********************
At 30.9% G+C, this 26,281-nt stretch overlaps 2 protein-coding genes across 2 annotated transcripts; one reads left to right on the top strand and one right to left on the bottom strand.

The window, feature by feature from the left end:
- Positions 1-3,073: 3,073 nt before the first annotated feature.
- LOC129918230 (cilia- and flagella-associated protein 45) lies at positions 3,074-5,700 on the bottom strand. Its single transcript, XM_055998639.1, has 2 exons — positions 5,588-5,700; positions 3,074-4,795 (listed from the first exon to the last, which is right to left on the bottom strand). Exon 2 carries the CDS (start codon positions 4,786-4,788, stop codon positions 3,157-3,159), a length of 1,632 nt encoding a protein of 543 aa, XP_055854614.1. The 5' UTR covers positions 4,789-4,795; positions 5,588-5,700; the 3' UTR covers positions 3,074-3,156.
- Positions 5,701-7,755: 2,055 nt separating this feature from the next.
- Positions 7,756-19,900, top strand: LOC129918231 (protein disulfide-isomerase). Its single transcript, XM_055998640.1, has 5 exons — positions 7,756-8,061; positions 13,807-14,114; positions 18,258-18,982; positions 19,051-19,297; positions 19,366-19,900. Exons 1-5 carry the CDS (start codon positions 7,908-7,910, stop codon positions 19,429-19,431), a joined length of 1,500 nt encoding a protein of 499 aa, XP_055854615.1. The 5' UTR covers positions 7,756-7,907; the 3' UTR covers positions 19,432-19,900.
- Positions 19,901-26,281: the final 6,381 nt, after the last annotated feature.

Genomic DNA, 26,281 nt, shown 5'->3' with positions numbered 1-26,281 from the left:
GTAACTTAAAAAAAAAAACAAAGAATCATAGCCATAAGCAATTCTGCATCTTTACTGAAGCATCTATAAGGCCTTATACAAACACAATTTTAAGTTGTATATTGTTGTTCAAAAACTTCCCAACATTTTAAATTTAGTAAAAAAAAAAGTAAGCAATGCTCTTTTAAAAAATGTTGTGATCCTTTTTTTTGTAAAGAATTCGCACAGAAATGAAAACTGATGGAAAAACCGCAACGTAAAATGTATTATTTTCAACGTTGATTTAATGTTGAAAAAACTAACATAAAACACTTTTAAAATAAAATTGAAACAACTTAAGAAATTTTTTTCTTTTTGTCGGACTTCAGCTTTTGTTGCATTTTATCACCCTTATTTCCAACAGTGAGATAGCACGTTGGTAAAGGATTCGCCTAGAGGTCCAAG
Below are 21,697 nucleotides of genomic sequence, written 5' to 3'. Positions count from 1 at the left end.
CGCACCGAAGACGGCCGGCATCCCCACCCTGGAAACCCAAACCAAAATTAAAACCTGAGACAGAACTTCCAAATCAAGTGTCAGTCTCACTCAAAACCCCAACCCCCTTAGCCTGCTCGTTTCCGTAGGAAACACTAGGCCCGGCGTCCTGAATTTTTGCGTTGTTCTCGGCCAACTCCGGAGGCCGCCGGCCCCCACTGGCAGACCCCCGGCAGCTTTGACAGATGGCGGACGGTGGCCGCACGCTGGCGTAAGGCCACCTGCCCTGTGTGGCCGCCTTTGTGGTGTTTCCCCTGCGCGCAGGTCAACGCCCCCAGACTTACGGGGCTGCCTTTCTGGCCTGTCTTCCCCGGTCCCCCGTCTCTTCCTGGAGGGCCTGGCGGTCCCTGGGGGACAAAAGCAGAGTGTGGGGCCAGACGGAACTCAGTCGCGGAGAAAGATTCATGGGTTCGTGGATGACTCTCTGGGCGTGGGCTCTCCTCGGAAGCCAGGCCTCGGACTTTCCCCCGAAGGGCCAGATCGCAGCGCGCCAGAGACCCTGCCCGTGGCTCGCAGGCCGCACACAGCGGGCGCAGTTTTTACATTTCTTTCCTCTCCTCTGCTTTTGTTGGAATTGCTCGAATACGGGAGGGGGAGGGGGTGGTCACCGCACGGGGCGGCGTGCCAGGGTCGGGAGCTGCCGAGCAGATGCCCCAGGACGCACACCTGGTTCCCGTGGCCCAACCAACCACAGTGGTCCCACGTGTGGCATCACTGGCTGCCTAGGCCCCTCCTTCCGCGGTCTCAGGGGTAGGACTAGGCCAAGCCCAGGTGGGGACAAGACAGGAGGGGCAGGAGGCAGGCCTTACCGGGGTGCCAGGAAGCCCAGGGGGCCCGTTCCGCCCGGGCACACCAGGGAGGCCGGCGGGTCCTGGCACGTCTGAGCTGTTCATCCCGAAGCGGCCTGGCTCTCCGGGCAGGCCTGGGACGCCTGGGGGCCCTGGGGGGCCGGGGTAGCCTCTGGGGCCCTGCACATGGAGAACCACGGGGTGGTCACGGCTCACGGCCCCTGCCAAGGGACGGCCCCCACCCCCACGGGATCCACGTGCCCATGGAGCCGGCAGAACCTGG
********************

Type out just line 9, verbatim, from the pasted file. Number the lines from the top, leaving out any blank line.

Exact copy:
GTAACTTAAAAAAAAAAACAAAGAATCATAGCCATAAGCAATTCTGCATCTTTACTGAAGCATCTATAAGGCCTTATACAAACACAATTTTAAGTTGTATATTGTTGTTCAAAAACTTCCCAACATTTTAAATTTAGTAAAAAAAAAAGTAAGCAATGCTCTTTTAAAAAATGTTGTGATCCTTTTTTTTGTAAAGAATTCGCACAGAAATGAAAACTGATGGAAAAACCGCAACGTAAAATGTATTATTTTCAACGTTGATTTAATGTTGAAAAAACTAACATAAAACACTTTTAAAATAAAATTGAAACAACTTAAGAAATTTTTTTCTTTTTGTCGGACTTCAGCTTTTGTTGCATTTTATCACCCTTATTTCCAACAGTGAGATAGCACGTTGGTAAAGGATTCGCCTAGAGGTCCAAG